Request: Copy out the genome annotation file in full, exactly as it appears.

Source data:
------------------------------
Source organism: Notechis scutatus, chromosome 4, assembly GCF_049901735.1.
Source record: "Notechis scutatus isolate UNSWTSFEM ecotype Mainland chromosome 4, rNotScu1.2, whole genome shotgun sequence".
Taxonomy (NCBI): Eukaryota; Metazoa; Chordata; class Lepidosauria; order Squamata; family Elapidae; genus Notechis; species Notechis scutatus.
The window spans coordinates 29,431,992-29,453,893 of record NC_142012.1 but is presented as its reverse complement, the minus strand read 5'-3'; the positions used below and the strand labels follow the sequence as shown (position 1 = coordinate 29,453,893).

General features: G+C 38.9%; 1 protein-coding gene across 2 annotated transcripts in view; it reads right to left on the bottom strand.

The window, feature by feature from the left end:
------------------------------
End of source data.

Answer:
Source organism: Notechis scutatus, chromosome 4, assembly GCF_049901735.1.
Source record: "Notechis scutatus isolate UNSWTSFEM ecotype Mainland chromosome 4, rNotScu1.2, whole genome shotgun sequence".
Taxonomy (NCBI): Eukaryota; Metazoa; Chordata; class Lepidosauria; order Squamata; family Elapidae; genus Notechis; species Notechis scutatus.
The window spans coordinates 29,431,992-29,453,893 of record NC_142012.1 but is presented as its reverse complement, the minus strand read 5'-3'; the positions used below and the strand labels follow the sequence as shown (position 1 = coordinate 29,453,893).

General features: G+C 38.9%; 1 protein-coding gene across 2 annotated transcripts in view; it reads right to left on the bottom strand.

The window, feature by feature from the left end: